Photo Credit: CBC.ca
By Joseph Quesnel, AIMS Fellow
The Mi’kmaq model of First Nation education is being emulated across Canada and is providing more evidence that success is not just about more education funding.
Nova Scotia is one province among three that have tripartite agreements with federal and provincial governments over First Nation education funding. These agreements allow funding levels to grow significantly over time. Nova Scotia’s Mi’kmaq communities signed an agreement with both levels of government in 1997, creating an Indigenous school board.
However, the Chronicle Herald recently reported how Nova Scotia officials are demanding more funding for Mi’kmaq educational programming.
But, Mi’kmaq education officials need to demonstrate how funds will be used and how they will improve an Indigenous education system that is the envy of other provinces.
Anishinabek First Nations in Northern Ontario are on the cusp of ratifying Ontario’s first education self-government agreement. The agreement could affect roughly 27,000 Anishinaabe (also known as Ojibway) students in the province.
If passed, the agreement will come into effect April 2018.
Participating Indigenous communities would have full control over on-reserve education. Although the system they have conceived in Ontario is different from the Mi’kmaq model in Nova Scotia, communities there are drawing inspiration from Atlantic Canada.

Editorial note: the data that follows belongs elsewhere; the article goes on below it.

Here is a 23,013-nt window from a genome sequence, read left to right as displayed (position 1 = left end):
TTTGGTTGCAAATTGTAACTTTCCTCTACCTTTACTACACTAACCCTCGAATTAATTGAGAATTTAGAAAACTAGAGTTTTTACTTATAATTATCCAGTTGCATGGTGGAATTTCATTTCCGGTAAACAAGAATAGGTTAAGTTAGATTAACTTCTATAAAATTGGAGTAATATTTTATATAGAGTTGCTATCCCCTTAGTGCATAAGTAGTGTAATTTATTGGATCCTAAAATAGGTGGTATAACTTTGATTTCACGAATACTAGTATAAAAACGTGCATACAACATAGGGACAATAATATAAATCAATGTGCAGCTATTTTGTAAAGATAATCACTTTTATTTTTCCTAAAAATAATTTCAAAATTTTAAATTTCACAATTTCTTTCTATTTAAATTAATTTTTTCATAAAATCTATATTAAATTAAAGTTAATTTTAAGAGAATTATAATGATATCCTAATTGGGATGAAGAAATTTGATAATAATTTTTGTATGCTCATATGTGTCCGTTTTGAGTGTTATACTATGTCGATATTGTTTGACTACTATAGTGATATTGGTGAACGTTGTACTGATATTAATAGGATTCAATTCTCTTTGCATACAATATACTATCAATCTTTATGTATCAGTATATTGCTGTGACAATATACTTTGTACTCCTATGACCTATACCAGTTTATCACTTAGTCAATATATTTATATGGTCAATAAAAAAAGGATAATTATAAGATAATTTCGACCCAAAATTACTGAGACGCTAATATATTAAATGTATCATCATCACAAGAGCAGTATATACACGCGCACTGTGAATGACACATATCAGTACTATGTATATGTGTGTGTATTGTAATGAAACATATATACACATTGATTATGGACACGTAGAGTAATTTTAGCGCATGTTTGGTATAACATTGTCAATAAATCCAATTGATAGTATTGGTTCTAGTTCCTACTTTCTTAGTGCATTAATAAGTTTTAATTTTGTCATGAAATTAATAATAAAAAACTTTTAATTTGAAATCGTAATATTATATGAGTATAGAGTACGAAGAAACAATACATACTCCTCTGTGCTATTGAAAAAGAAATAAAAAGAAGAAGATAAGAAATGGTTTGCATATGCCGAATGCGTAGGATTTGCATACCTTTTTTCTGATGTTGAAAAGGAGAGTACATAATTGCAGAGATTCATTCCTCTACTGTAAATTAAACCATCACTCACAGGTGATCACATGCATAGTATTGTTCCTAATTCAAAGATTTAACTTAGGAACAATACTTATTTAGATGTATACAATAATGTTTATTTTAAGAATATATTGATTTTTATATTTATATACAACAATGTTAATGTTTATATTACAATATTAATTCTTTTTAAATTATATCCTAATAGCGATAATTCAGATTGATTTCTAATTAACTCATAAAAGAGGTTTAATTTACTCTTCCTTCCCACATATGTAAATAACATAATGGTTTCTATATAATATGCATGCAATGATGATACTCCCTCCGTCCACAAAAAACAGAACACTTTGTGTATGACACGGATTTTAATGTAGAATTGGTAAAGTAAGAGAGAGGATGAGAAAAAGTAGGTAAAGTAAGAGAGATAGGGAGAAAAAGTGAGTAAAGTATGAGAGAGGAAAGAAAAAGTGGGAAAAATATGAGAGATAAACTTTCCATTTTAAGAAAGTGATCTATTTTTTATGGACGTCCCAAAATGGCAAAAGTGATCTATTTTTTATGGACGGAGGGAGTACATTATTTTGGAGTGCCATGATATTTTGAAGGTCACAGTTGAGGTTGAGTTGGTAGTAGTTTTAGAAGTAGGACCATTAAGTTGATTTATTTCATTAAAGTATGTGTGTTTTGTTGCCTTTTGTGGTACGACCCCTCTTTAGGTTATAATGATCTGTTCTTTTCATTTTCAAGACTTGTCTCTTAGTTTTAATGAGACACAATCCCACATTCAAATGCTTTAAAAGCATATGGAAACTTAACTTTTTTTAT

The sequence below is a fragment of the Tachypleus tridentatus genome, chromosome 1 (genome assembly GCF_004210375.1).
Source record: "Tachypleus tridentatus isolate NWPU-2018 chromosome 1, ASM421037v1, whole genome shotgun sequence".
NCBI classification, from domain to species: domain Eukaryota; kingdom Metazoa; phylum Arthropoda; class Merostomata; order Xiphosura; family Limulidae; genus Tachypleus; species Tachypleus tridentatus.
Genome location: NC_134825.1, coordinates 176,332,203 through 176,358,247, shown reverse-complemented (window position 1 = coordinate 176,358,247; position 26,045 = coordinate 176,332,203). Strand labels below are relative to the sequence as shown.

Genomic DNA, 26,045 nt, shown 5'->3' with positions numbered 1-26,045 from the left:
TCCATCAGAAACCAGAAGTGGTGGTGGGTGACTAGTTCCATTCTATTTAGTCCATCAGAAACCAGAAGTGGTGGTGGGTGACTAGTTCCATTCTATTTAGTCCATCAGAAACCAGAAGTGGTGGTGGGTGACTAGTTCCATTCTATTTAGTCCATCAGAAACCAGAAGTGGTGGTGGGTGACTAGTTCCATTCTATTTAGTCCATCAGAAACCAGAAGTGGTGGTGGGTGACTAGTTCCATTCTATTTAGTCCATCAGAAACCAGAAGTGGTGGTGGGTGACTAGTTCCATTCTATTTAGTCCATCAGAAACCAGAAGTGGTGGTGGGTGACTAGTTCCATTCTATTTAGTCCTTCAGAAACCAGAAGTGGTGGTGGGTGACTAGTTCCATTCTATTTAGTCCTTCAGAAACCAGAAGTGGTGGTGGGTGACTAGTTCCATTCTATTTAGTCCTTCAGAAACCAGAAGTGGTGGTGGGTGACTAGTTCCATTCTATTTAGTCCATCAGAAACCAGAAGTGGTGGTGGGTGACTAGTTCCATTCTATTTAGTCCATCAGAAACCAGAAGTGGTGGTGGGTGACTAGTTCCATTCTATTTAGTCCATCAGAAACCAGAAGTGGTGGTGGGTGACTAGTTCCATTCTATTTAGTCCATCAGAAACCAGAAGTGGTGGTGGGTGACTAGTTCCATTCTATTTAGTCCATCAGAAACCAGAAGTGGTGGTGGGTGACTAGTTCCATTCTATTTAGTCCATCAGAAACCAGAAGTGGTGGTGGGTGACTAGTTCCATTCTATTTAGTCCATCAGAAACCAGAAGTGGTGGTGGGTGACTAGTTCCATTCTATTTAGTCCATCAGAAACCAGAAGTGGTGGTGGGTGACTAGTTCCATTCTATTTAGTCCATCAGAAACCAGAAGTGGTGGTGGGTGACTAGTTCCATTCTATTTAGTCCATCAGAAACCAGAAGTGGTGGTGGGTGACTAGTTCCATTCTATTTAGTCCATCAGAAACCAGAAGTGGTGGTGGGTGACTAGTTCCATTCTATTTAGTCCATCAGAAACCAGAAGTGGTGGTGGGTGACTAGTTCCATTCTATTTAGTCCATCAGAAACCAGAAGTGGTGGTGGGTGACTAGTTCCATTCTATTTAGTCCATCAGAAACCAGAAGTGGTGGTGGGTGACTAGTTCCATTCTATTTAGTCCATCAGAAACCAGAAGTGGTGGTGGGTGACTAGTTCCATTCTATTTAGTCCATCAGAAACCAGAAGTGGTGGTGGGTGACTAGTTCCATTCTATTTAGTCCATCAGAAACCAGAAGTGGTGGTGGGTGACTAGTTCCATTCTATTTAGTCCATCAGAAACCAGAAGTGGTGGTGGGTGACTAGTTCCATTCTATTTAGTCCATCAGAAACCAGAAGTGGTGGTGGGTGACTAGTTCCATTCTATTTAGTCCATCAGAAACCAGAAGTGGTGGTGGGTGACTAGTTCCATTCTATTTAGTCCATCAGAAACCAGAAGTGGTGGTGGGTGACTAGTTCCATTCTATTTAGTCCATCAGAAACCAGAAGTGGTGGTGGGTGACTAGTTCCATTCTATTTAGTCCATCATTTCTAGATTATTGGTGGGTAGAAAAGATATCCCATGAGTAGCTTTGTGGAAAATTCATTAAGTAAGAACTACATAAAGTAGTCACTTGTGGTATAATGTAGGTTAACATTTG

“The Indian Act hasn’t worked. What has worked are things like negotiated self-government agreements. The Nova Scotia education agreement with the Mi’kmaw is a good example. The B.C. health agreement is a good example,” said Judith Rae, a lawyer with experience on Indigenous issues, in an interview with iPolitics.
However, the Anishinabek First Nations need to focus on accountability for results and structural reform, not just focus on the self-government element. These items are even more important than funding.
The strength of the Mi’kmaq approach in Nova Scotia is its ability to improve high school graduation rates and other education outcomes. When First Nations gain control over education, there is a temptation to focus only on culture and language, to the detriment of traditional literacy and numeracy. Years ago, this occurred in Manitoba.
Finally, the Mi’kmaq approach has shown how self-government does not have to be wholescale, but can be sectoral, and still achieve results. Indigenous communities can sign self-government agreements with government over many areas, such as health or child welfare. The Nova Scotia example on education provides a model for other jurisdictions.